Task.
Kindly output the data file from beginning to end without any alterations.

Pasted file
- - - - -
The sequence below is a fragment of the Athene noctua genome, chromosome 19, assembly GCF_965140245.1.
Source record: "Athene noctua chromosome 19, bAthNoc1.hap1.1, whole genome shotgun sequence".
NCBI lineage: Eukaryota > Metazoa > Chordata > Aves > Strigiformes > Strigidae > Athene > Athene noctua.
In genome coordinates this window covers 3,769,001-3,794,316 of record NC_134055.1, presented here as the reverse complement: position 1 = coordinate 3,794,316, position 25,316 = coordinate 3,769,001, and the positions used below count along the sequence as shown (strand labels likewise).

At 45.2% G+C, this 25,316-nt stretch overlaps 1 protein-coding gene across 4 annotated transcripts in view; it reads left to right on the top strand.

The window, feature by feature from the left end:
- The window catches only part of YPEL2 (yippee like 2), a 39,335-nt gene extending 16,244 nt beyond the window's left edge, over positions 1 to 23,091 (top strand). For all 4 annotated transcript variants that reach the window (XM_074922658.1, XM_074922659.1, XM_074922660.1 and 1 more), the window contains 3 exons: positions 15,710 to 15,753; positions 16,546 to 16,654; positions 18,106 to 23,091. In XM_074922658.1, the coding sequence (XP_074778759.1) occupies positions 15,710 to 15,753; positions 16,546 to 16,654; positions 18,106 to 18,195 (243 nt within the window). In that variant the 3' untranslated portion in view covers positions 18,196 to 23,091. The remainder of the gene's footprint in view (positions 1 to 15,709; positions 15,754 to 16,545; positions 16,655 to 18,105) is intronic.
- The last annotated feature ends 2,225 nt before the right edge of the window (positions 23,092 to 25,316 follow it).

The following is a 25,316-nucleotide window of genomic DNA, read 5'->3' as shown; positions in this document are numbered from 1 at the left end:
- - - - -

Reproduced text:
The sequence below is a fragment of the Athene noctua genome, chromosome 19, assembly GCF_965140245.1.
Source record: "Athene noctua chromosome 19, bAthNoc1.hap1.1, whole genome shotgun sequence".
NCBI lineage: Eukaryota > Metazoa > Chordata > Aves > Strigiformes > Strigidae > Athene > Athene noctua.
In genome coordinates this window covers 3,769,001-3,794,316 of record NC_134055.1, presented here as the reverse complement: position 1 = coordinate 3,794,316, position 25,316 = coordinate 3,769,001, and the positions used below count along the sequence as shown (strand labels likewise).

At 45.2% G+C, this 25,316-nt stretch overlaps 1 protein-coding gene across 4 annotated transcripts in view; it reads left to right on the top strand.

The window, feature by feature from the left end:
- The window catches only part of YPEL2 (yippee like 2), a 39,335-nt gene extending 16,244 nt beyond the window's left edge, over positions 1 to 23,091 (top strand). For all 4 annotated transcript variants that reach the window (XM_074922658.1, XM_074922659.1, XM_074922660.1 and 1 more), the window contains 3 exons: positions 15,710 to 15,753; positions 16,546 to 16,654; positions 18,106 to 23,091. In XM_074922658.1, the coding sequence (XP_074778759.1) occupies positions 15,710 to 15,753; positions 16,546 to 16,654; positions 18,106 to 18,195 (243 nt within the window). In that variant the 3' untranslated portion in view covers positions 18,196 to 23,091. The remainder of the gene's footprint in view (positions 1 to 15,709; positions 15,754 to 16,545; positions 16,655 to 18,105) is intronic.
- The last annotated feature ends 2,225 nt before the right edge of the window (positions 23,092 to 25,316 follow it).

The following is a 25,316-nucleotide window of genomic DNA, read 5'->3' as shown; positions in this document are numbered from 1 at the left end: